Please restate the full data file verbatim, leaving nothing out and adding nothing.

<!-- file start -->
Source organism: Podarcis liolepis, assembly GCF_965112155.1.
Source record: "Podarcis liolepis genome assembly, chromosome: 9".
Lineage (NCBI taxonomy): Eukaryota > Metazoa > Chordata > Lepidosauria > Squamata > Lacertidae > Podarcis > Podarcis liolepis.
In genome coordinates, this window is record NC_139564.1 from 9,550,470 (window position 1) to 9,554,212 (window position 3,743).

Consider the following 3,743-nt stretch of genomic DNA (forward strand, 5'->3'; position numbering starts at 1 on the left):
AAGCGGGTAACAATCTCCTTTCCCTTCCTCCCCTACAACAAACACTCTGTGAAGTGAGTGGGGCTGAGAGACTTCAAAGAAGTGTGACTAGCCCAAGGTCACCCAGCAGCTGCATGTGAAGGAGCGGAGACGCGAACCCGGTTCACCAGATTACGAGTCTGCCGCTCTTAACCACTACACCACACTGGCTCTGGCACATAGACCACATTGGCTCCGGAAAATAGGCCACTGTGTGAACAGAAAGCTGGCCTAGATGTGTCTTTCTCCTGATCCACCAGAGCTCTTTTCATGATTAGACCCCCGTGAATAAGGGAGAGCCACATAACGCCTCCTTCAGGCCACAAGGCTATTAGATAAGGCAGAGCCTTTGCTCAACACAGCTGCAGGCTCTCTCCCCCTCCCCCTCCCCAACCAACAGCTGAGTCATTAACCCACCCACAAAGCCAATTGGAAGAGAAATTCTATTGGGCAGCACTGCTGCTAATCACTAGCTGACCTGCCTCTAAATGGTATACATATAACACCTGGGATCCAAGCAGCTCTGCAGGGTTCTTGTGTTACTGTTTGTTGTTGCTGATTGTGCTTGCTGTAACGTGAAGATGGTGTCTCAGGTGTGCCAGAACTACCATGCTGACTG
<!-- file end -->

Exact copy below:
Source organism: Podarcis liolepis, assembly GCF_965112155.1.
Source record: "Podarcis liolepis genome assembly, chromosome: 9".
Lineage (NCBI taxonomy): Eukaryota > Metazoa > Chordata > Lepidosauria > Squamata > Lacertidae > Podarcis > Podarcis liolepis.
In genome coordinates, this window is record NC_139564.1 from 9,550,470 (window position 1) to 9,554,212 (window position 3,743).

Consider the following 3,743-nt stretch of genomic DNA (forward strand, 5'->3'; position numbering starts at 1 on the left):
AAGCGGGTAACAATCTCCTTTCCCTTCCTCCCCTACAACAAACACTCTGTGAAGTGAGTGGGGCTGAGAGACTTCAAAGAAGTGTGACTAGCCCAAGGTCACCCAGCAGCTGCATGTGAAGGAGCGGAGACGCGAACCCGGTTCACCAGATTACGAGTCTGCCGCTCTTAACCACTACACCACACTGGCTCTGGCACATAGACCACATTGGCTCCGGAAAATAGGCCACTGTGTGAACAGAAAGCTGGCCTAGATGTGTCTTTCTCCTGATCCACCAGAGCTCTTTTCATGATTAGACCCCCGTGAATAAGGGAGAGCCACATAACGCCTCCTTCAGGCCACAAGGCTATTAGATAAGGCAGAGCCTTTGCTCAACACAGCTGCAGGCTCTCTCCCCCTCCCCCTCCCCAACCAACAGCTGAGTCATTAACCCACCCACAAAGCCAATTGGAAGAGAAATTCTATTGGGCAGCACTGCTGCTAATCACTAGCTGACCTGCCTCTAAATGGTATACATATAACACCTGGGATCCAAGCAGCTCTGCAGGGTTCTTGTGTTACTGTTTGTTGTTGCTGATTGTGCTTGCTGTAACGTGAAGATGGTGTCTCAGGTGTGCCAGAACTACCATGCTGACTG